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Friday, 22 September

03:43

The Elites Are Privately Warning about a Crash "IndyWatch Feed Economics.au"

Many everyday citizens assume powerful global financial elites operate behind closed doors in secret conclaves, like the scene of a Spectre board meeting in the recent James Bond film.

Actually, the opposite is true. Most of what the power elite does is hidden in plain sight in speeches, seminars, webcasts and technical papers. These are readily available from institutional websites and media channels.

Its true that private meetings occur on the sidelines of Davos, the IMF annual meeting, and G-20 summits of the kind just concluded. But the results of even those secret meetings are typically announced or leaked, or can be reasonably inferred based on subsequent policy coordination.

What the elites rely on is not secrecy but lack of proficiency by the media.

The elites communicate in an intentionally boring style with lots of technical jargon, and publish in channels non-experts have never heard of and are unlikely to find. In effect, the elites are communicating with each other in their own language and hoping that no one else notices.

Still, there are some exceptions. Mohamed A. El-Erian is a bona fide member of the global power elite (a former deputy director of the IMF and president of the Harvard Management Co.). Yet he writes in a fairly accessible style on the popular Bloomberg website. When El-Erian talks, we should all listen.

In a recent article, he raises serious doubts about the sustainability of the bull market in stocks because of reduced liquidity resulting from simultaneous policy tightening by the Fed, European Central Bank (ECB) and the Bank of England.

He says stocks rose on a sea of liquidity and they may crash when that liquidity is removed. This is a warning to other elites, but its also a warning to you.

But its not just El-Erian whos sounding the alarm

Youve heard the expression the big money. This is a reference to the largest and most plugged-in investors on Earth. Some are mega-rich individuals, and some are large banks and institutional investors with a dense network of contacts and inside information.

When it comes to big money, sovereign wealth funds are at the top of the food chain. These are funds sponsored by mostly wealthy nations to invest a countrys reserves from trade or natural resources in stocks, bonds, private equity and hedge funds.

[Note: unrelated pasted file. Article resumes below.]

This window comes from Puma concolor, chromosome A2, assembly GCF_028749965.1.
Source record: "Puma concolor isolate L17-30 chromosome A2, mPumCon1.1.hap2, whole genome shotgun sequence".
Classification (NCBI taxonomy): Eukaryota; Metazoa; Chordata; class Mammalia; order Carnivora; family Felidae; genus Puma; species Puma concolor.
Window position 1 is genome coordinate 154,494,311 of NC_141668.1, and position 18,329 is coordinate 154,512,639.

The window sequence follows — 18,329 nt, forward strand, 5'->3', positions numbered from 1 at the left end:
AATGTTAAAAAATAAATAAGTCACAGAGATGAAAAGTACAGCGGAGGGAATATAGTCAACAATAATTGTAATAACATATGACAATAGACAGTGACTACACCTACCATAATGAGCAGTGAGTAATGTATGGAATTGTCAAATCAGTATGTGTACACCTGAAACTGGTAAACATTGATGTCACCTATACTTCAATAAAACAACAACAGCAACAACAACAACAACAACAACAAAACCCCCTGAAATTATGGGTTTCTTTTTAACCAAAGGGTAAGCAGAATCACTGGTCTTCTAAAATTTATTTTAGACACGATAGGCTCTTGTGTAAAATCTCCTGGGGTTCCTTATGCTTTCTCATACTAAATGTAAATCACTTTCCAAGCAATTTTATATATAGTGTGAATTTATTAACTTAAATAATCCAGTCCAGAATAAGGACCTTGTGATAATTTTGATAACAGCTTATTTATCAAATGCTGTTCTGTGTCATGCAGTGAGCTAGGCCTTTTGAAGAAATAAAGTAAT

As a result, sovereign wealth fund managers have the best information networks of any investors. The chief investment officer of a sovereign wealth fund can pick up the phone and speak to the CEO of any major corporation, private equity fund or hedge fund in the world.

Among sovereign wealth funds, the Government of Singapore Investment Corp. (GIC) is one of the largest, with over $354 bi...

02:43

S&P Downgrades China Sovereign Credit Rating "IndyWatch Feed Economics.au"

If theres one thing we can rely on in the financial world, its a rating agency coming to the party late.

Standard & Poors has now come out and lowered Chinas soveriegn credit rating. It also downgraded the countrys outlook from stable to negative.

It seems slightly bizarre that the other two big rating firms downgraded China four years ago.

Thats a long time in finance.

China has been racking up debt since the global financial crisis. This has worried a lot of people, for a long time. There is a limit to how much credit can pump up the economy.

I happened to be speaking to China expert Tom Miller two nights ago. He says Chinas leaders are perfectly aware that the state-run companies are saturated in debt.

In fact, a few years ago, the Chinese authorities identified the one factor in the Chinese economy that could take on more debt to prop up the economy: The Chinese consumer.

Hence mortgage growth took off as the rules were loosened a bit, and weve seen Chinas real estate market run hot in parts of the country.

How far can that go? Im not sure. Im not particularly bearish on China. Id say any slowdown there is probably expected now, and therefore priced in.

My colleague, Jim Rickards, is not sanguine. He views China as one of the triggers that could tip over the financial system.